a jungle redeemed by these linked sentences
carved out when an author traveled and a reader
kept the way open. When this book ends
I will pull it inside-out like a sock
and throw it back in the library. But the rumor
of it will haunt all that follows in my life.
A candleflame in Tibet leans when I move.


An Invitation

by Mary Oliver

Oh do you have time
to linger
for just a little while
out of your busy

and very important day
for the goldfinches
that have gathered
in a field of thistles

for a musical battle,
to see who can sing
the highest note,
or the lowest,

or the most expressive of mirth,
or the most tender?
Their strong, blunt beaks
drink the air

as they strive
melodiously
not for your sake
and not for mine

and not for the sake of winning
but for sheer delight and gratitude –
believe us, they say,
it is a serious thing

just to be alive
on this fresh morning
in the broken world.
I beg of you,

do not walk by
without pausing
to attend to this
rather ridiculous performance.

It could mean something.
It could mean everything.
It could be what Rilke meant, when he wrote:
You must change your life.

The God Of Opportunity

 

Vachel-Lindsay
Vachel Lindsay

Never be a cynic, even a gentle one.  Never help out a sneer, not even at the Devil.

Vachel Lindsay

To the God of Opportunity

by Susie Frances Harrison (1859 – 1935)

Strange, that no idol hath been roughly wrought,
Or fairly carven, bearing on its base
A name so potent! Strange, no ancient race,
Workers in whitest Parian, ever sought
To reproduce thy beauty, slyly fraught
With vast suggestion! Strange, thou couldst not brace
The dull Assyrian, didst not tempt from chase,
Trophy and battle, the sons of literal thought.

We who are tired of gods must yet to thee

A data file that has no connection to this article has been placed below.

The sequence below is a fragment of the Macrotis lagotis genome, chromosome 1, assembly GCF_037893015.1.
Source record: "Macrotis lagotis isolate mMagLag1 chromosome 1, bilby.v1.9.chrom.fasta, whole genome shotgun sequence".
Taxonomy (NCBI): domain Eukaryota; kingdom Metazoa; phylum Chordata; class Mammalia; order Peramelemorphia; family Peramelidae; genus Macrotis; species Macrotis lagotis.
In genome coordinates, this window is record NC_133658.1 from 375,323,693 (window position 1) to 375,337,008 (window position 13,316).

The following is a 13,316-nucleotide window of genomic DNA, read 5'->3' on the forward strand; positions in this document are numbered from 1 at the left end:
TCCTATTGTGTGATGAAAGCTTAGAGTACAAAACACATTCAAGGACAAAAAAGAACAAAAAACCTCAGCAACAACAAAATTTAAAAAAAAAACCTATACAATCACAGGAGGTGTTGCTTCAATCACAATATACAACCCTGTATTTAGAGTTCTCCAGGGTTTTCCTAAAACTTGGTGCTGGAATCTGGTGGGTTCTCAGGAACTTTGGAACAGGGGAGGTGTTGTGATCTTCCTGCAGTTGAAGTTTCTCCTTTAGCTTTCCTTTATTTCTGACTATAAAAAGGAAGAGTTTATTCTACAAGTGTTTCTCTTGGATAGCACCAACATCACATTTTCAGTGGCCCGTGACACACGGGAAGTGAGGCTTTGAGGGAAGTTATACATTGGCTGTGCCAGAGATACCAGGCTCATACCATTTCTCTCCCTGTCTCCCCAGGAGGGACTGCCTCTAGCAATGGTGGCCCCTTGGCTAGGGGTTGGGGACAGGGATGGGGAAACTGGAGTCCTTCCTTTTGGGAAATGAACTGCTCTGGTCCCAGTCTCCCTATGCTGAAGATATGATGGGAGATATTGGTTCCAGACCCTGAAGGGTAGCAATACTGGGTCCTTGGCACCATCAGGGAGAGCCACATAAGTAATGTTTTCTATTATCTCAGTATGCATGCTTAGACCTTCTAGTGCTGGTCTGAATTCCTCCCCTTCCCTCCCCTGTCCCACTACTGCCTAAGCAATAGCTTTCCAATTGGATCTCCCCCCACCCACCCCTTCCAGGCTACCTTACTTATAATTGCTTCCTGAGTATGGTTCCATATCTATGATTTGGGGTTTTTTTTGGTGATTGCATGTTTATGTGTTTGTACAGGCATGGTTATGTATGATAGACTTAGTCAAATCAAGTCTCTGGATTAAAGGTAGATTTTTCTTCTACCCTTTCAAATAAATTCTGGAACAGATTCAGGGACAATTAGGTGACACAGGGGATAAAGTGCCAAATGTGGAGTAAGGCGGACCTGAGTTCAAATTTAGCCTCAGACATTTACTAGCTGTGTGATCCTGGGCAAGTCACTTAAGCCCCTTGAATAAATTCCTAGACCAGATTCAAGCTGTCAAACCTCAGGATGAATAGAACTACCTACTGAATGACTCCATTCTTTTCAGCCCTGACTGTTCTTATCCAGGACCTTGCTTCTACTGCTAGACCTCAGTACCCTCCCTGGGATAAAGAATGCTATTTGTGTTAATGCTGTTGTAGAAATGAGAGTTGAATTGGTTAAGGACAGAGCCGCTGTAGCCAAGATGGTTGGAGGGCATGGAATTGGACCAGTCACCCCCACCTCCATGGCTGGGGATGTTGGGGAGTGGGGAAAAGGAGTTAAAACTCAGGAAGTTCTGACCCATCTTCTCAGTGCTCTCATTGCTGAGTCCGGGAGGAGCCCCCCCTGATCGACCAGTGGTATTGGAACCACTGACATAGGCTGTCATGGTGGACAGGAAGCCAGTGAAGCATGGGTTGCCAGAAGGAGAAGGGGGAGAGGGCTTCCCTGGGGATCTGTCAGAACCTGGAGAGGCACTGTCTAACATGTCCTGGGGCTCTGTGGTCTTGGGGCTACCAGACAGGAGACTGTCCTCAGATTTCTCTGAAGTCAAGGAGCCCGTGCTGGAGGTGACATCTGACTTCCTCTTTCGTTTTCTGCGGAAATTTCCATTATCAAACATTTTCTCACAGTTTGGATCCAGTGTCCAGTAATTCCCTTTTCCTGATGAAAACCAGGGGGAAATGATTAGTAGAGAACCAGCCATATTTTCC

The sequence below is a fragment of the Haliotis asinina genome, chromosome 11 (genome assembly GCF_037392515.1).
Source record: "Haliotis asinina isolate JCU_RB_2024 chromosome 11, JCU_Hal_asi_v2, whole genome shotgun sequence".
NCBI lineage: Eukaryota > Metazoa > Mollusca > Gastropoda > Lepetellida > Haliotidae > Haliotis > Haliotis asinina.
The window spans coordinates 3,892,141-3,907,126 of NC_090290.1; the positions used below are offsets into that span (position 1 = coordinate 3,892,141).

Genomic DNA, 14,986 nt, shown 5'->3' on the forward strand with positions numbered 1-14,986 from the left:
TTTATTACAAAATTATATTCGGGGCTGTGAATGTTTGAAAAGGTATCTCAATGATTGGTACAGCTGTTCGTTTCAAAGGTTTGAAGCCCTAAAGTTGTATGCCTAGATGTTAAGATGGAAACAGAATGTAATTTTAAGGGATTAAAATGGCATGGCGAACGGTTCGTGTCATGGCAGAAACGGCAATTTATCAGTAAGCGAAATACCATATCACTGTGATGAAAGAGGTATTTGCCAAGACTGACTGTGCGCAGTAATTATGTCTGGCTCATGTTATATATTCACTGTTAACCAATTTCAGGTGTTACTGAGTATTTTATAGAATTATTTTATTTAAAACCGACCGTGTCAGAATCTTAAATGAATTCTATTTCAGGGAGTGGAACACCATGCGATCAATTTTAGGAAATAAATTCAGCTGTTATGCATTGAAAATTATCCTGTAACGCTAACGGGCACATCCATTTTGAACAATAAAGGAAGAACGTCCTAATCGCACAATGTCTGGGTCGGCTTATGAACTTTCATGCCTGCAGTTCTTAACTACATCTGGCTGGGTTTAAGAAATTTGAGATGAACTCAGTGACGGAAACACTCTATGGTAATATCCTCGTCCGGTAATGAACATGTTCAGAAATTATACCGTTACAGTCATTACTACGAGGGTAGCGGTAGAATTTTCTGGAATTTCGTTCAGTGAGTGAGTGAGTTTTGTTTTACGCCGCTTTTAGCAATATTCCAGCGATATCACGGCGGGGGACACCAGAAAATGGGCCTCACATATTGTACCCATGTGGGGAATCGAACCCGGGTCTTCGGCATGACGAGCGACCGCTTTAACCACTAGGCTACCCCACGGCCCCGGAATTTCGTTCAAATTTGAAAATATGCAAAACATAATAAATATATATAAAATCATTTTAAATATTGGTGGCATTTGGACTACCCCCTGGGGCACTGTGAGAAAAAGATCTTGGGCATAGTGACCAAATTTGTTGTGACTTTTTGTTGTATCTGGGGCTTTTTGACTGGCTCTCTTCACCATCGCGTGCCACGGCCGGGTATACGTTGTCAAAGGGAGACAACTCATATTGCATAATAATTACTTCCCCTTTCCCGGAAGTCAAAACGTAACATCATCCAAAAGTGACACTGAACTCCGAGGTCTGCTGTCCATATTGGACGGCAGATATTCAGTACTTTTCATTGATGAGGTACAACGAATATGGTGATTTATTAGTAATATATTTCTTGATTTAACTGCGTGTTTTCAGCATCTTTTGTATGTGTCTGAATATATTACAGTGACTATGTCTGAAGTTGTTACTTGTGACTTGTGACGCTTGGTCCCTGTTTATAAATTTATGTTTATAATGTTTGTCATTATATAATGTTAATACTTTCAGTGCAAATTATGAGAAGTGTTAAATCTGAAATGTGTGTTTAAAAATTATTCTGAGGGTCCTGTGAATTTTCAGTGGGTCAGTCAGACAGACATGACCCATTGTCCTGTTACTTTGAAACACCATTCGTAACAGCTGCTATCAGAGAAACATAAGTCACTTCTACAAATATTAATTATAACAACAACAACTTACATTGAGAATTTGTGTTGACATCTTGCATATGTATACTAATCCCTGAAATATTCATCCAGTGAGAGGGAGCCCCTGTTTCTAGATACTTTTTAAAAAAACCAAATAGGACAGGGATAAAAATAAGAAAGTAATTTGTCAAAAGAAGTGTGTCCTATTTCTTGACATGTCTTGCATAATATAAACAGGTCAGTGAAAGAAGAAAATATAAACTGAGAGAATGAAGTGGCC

Render allegiance. Chance and Love are blind,
And Cause is soulless, Art is deaf and vain,
All unavailing looms the God of Pain
Disclaiming these, we choose with prescient mind
The unknown God of Opportunity.


Abraham Lincoln Walks At Midnight

by Vachel Lindsay (1879 – 1931)

(In Springfield, Illinois)

It is portentous, and a thing of state
That here at midnight, in our little town
A mourning figure walks, and will not rest,
Near the old court-house pacing up and down,

Or by his homestead, or in shadowed yards
He lingers where his children used to play,
Or through the market, on the well-worn stones
He stalks until the dawn-stars burn away.

A bronzed, lank man! His suit of ancient black,
A famous high top-hat and plain worn shawl
Make him the quaint great figure that men love,
The prairie-lawyer, master of us all.

He cannot sleep upon his hillside now.
He is among us:—as in times before!
And we who toss and lie awake for long,
Breathe deep, and start, to see him pass the door.

His head is bowed. He thinks of men and kings.
Yea, when the sick world cries, how can he sleep?
Too many peasants fight, they know not why;
Too many homesteads in black terror weep.

The sins of all the war-lords burn his heart.
He sees the dreadnaughts scouring every main.
He carries on his shawl-wrapped shoulders now
The bitterness, the folly and the pain.

He cannot rest until a spirit-dawn
Shall come;—the shining hope of Europe free:
A league of sober folk, the Workers’ Earth,
Bringing long peace to Cornland, Alp and Sea.

It breaks his heart that things must murder still,
That all his hours of travail here for men
Seem yet in vain. And who will bring white peace
That he may sleep upon his hill again?